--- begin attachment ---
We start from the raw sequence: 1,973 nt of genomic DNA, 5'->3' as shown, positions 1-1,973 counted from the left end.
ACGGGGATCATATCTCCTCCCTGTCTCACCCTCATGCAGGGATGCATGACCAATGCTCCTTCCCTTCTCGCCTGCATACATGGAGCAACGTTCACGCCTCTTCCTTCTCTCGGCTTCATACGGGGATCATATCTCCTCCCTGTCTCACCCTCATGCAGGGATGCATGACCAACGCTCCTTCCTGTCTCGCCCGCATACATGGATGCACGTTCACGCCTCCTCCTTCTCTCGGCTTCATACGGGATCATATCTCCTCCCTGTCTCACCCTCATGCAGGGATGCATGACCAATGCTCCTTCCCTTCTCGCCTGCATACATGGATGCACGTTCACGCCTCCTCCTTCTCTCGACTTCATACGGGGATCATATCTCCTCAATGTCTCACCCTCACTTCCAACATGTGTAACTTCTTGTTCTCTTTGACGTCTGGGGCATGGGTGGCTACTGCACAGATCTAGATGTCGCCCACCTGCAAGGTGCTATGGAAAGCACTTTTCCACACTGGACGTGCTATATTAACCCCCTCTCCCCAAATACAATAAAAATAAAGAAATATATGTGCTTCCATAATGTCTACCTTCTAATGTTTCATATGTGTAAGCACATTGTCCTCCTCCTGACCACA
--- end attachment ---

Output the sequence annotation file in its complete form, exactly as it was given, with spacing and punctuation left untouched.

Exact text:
We start from the raw sequence: 1,973 nt of genomic DNA, 5'->3' as shown, positions 1-1,973 counted from the left end.
ACGGGGATCATATCTCCTCCCTGTCTCACCCTCATGCAGGGATGCATGACCAATGCTCCTTCCCTTCTCGCCTGCATACATGGAGCAACGTTCACGCCTCTTCCTTCTCTCGGCTTCATACGGGGATCATATCTCCTCCCTGTCTCACCCTCATGCAGGGATGCATGACCAACGCTCCTTCCTGTCTCGCCCGCATACATGGATGCACGTTCACGCCTCCTCCTTCTCTCGGCTTCATACGGGATCATATCTCCTCCCTGTCTCACCCTCATGCAGGGATGCATGACCAATGCTCCTTCCCTTCTCGCCTGCATACATGGATGCACGTTCACGCCTCCTCCTTCTCTCGACTTCATACGGGGATCATATCTCCTCAATGTCTCACCCTCACTTCCAACATGTGTAACTTCTTGTTCTCTTTGACGTCTGGGGCATGGGTGGCTACTGCACAGATCTAGATGTCGCCCACCTGCAAGGTGCTATGGAAAGCACTTTTCCACACTGGACGTGCTATATTAACCCCCTCTCCCCAAATACAATAAAAATAAAGAAATATATGTGCTTCCATAATGTCTACCTTCTAATGTTTCATATGTGTAAGCACATTGTCCTCCTCCTGACCACA